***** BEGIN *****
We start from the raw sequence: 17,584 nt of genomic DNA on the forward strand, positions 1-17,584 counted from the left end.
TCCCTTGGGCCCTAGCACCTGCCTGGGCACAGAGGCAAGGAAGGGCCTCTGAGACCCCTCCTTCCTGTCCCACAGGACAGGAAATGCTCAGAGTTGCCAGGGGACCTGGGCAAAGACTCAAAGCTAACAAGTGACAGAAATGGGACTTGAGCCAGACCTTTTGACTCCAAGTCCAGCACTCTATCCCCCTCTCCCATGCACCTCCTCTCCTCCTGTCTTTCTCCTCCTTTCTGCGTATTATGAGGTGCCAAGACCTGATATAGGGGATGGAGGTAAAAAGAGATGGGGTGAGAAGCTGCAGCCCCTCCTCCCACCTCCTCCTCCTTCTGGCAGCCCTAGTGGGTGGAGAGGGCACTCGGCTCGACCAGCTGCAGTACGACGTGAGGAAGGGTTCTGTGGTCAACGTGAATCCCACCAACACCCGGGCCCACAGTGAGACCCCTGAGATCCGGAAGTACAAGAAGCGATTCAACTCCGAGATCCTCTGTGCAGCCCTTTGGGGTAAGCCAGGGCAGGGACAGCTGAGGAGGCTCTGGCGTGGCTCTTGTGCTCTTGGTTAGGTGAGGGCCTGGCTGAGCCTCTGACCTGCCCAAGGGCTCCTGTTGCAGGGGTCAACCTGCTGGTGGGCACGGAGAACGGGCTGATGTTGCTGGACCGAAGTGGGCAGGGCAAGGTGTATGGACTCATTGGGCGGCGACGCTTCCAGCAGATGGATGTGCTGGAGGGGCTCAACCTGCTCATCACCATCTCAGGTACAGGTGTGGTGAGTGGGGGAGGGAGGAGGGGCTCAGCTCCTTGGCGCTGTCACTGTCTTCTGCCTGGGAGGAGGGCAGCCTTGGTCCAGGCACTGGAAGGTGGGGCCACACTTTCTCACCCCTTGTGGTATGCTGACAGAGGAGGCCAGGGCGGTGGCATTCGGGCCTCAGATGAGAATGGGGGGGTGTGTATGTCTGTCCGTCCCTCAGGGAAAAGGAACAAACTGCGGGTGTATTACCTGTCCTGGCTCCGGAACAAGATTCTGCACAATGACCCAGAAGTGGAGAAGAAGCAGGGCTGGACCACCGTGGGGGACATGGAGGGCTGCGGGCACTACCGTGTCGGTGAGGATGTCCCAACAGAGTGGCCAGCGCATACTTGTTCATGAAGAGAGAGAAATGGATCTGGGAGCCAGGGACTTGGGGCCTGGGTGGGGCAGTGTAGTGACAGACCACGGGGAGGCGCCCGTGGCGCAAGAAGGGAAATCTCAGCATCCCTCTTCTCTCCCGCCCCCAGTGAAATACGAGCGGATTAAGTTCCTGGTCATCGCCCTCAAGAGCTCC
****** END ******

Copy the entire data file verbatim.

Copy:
We start from the raw sequence: 17,584 nt of genomic DNA on the forward strand, positions 1-17,584 counted from the left end.
TCCCTTGGGCCCTAGCACCTGCCTGGGCACAGAGGCAAGGAAGGGCCTCTGAGACCCCTCCTTCCTGTCCCACAGGACAGGAAATGCTCAGAGTTGCCAGGGGACCTGGGCAAAGACTCAAAGCTAACAAGTGACAGAAATGGGACTTGAGCCAGACCTTTTGACTCCAAGTCCAGCACTCTATCCCCCTCTCCCATGCACCTCCTCTCCTCCTGTCTTTCTCCTCCTTTCTGCGTATTATGAGGTGCCAAGACCTGATATAGGGGATGGAGGTAAAAAGAGATGGGGTGAGAAGCTGCAGCCCCTCCTCCCACCTCCTCCTCCTTCTGGCAGCCCTAGTGGGTGGAGAGGGCACTCGGCTCGACCAGCTGCAGTACGACGTGAGGAAGGGTTCTGTGGTCAACGTGAATCCCACCAACACCCGGGCCCACAGTGAGACCCCTGAGATCCGGAAGTACAAGAAGCGATTCAACTCCGAGATCCTCTGTGCAGCCCTTTGGGGTAAGCCAGGGCAGGGACAGCTGAGGAGGCTCTGGCGTGGCTCTTGTGCTCTTGGTTAGGTGAGGGCCTGGCTGAGCCTCTGACCTGCCCAAGGGCTCCTGTTGCAGGGGTCAACCTGCTGGTGGGCACGGAGAACGGGCTGATGTTGCTGGACCGAAGTGGGCAGGGCAAGGTGTATGGACTCATTGGGCGGCGACGCTTCCAGCAGATGGATGTGCTGGAGGGGCTCAACCTGCTCATCACCATCTCAGGTACAGGTGTGGTGAGTGGGGGAGGGAGGAGGGGCTCAGCTCCTTGGCGCTGTCACTGTCTTCTGCCTGGGAGGAGGGCAGCCTTGGTCCAGGCACTGGAAGGTGGGGCCACACTTTCTCACCCCTTGTGGTATGCTGACAGAGGAGGCCAGGGCGGTGGCATTCGGGCCTCAGATGAGAATGGGGGGGTGTGTATGTCTGTCCGTCCCTCAGGGAAAAGGAACAAACTGCGGGTGTATTACCTGTCCTGGCTCCGGAACAAGATTCTGCACAATGACCCAGAAGTGGAGAAGAAGCAGGGCTGGACCACCGTGGGGGACATGGAGGGCTGCGGGCACTACCGTGTCGGTGAGGATGTCCCAACAGAGTGGCCAGCGCATACTTGTTCATGAAGAGAGAGAAATGGATCTGGGAGCCAGGGACTTGGGGCCTGGGTGGGGCAGTGTAGTGACAGACCACGGGGAGGCGCCCGTGGCGCAAGAAGGGAAATCTCAGCATCCCTCTTCTCTCCCGCCCCCAGTGAAATACGAGCGGATTAAGTTCCTGGTCATCGCCCTCAAGAGCTCC